Optimizing Angular with Async Await

Recently I’ve been working on an Angular app and had a situation where I needed a more efficient way of handling async calls.

The project I’m working on is a weather app that has to call 4 different REST endpoints to get associate data from the NOAA weather APIs.

Previously my code looked kinda nasty, and had the following service method that is called when the app starts up:

  getWeather(lat: string, long: string): Promise<any> {
    return new Promise((resolve, reject) => {
      this.weatherDisplay.latitude = lat;
      this.weatherDisplay.longitude = long;

      const metadataPromise = this.getMetadata(lat, long);
      metadataPromise.then(
        function(metadataSuccess) {
          this.weatherDisplay.radarStation = metadataSuccess['properties']['radarStation'];
          const city = metadataSuccess['properties']['relativeLocation']['properties']['city'];
          const state = metadataSuccess['properties']['relativeLocation']['properties']['state'];
          this.weatherDisplay.currentLocation = city + ', ' + state;
          this.weatherDisplay.forecastURL = metadataSuccess['properties']['forecast'];
          this.weatherDisplay.observationStations = metadataSuccess['properties']['observationStations'];

          const radarStationsPromise = this.getRadarStations(this.weatherDisplay.observationStations);
          radarStationsPromise.then(
            function(observationStationsSuccess) {
              // Select the closest radar station to use in call
              const closestStation = this.getRadarStationClosest(observationStationsSuccess['features'], lat, long);
              this.weatherDisplay.observationsURL = closestStation + '/observations/latest';

              // Current Observations
              const observationsPromise = this.getObservations(this.weatherDisplay.observationsURL);
              observationsPromise.then(
                function(observationsSuccess) {
                  const celsius = observationsSuccess['properties']['temperature']['value'];
                  const farenheit = (celsius + (9 / 5) + 32).toFixed(0);
                  this.weatherDisplay.temperature = String(farenheit);
                  this.weatherDisplay.icon = observationsSuccess['properties']['icon'];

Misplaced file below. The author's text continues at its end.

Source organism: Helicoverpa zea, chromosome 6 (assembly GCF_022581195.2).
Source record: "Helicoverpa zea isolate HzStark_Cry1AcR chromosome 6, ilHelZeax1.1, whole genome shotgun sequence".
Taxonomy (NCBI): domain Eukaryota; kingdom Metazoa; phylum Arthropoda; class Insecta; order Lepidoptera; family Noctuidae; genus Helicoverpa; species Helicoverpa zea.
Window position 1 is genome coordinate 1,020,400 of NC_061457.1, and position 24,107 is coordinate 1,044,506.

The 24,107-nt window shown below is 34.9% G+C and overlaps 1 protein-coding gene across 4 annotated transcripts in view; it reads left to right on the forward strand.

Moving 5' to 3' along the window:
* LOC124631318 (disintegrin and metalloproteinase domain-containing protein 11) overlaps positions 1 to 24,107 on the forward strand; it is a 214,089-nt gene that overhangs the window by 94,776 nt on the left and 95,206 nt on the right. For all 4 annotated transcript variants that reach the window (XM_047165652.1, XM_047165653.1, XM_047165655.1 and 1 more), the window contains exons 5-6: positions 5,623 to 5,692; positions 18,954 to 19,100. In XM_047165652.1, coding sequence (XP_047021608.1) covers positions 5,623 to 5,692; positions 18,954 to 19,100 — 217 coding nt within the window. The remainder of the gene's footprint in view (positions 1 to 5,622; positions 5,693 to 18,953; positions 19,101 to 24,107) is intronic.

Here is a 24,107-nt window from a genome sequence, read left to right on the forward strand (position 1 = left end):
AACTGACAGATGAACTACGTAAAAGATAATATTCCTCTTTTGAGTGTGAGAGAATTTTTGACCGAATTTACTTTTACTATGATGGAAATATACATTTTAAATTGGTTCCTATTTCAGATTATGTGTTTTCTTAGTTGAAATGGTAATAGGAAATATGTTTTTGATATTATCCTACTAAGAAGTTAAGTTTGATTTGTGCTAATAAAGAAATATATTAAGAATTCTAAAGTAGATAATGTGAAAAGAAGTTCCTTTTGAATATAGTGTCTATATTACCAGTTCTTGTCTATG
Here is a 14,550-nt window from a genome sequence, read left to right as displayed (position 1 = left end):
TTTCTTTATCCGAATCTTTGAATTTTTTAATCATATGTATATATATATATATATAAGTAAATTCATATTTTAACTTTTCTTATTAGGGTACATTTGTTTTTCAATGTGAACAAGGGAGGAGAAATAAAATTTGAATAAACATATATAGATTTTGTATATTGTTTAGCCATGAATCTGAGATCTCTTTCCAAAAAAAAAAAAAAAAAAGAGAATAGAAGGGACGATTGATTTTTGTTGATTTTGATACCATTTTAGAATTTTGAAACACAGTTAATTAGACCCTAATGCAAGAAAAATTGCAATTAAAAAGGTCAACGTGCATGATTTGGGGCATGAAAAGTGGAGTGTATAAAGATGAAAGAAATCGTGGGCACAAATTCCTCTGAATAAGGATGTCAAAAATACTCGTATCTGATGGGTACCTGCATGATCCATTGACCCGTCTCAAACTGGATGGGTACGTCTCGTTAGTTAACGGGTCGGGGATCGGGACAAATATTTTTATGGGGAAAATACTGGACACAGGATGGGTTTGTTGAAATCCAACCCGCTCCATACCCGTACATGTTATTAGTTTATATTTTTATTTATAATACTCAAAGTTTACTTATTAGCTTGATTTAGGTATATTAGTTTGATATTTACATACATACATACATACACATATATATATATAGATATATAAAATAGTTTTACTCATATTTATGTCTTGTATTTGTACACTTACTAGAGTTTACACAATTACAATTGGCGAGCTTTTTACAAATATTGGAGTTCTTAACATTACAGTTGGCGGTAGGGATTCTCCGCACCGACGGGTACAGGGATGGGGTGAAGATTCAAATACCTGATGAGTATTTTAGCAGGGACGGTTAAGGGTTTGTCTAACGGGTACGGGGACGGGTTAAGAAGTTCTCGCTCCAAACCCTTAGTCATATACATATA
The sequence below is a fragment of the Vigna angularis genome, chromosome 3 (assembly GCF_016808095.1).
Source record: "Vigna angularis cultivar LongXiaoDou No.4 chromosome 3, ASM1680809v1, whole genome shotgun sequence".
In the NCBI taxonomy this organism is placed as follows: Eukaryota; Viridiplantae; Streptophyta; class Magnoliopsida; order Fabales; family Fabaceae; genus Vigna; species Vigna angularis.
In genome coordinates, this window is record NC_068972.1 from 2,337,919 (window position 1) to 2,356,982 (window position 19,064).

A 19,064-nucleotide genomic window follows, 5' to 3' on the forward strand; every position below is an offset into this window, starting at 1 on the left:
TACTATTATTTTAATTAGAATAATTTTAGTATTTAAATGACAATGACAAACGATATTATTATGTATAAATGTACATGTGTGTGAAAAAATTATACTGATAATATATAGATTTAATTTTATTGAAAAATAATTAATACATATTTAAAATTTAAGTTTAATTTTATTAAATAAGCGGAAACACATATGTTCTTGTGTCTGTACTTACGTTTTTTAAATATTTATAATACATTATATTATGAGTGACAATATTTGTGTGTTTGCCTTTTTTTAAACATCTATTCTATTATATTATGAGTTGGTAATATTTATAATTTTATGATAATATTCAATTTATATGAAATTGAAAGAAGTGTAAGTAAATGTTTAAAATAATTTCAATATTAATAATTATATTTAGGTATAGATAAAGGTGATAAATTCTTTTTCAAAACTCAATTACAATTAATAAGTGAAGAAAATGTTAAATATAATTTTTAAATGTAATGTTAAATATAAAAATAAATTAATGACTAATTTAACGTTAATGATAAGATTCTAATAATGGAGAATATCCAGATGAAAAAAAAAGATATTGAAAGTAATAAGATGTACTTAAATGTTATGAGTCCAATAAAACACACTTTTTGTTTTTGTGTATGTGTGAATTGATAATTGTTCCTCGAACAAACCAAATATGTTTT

}.bind(this),
                function(error) {
                  alert (error);
                  reject(error);
                }
              );

              // Detailed Forecast
              const detailedForecastPromise = this.getDetailedForecast(this.weatherDisplay.forecastURL);
              detailedForecastPromise.then(
                function(detailedForecastSuccess) {
                  this.weatherDisplay.forecast = detailedForecastSuccess['properties']['periods'];
                }.bind(this),
                function(error) {
                  alert(error);
                  reject(error);
                }
              );

              // Call Promise.all to get all the information at one time
              Promise.all(
                [observationsPromise, detailedForecastPromise])
                .then(
                  function(success) {
                    resolve(this.weatherDisplay);
                  }.bind(this),
                  function(error) {
                    alert(error);
                    reject(error);
                  }
                );
            }.bind(this),
            function(error) {
              alert(error);
              reject(error);
            }
          );
        }.bind(this),
        function(error) {
          alert(error);
          reject(error);
        }
      );
    });
  }

As you can see from this code, there is one main promise that wraps several other promises. There are 4 calls that are made here:

  • metadata
  • radar stations
  • latest observations
  • detailed forecast

Each one of these methods calls a NOAA api endpoint with the standard httpclient that comes with Angular. The issue here is that all of the calls in the code above are nested and are hard to read and even harder to maintain.

Enter Javascript’s Async Await

With Async Await you can make your Javascript code be synchronous, and control the flow of the event loop.

With Async Await you basically preface your method with the “async” keyword and then wherever you want to create thread blocks in your code you add the “wait”.

So some sample code would be:

async doStuff(): Promise<any> {

    const asyncVariable = await callAsync();

    const secondVariable = await callAsync();

}

In the code above whenever the “doStuff” method is called, the calls to “callAsync” will create thread blocks. So this all allows you to control the execution of your code, and not have to do nesting like I had done before.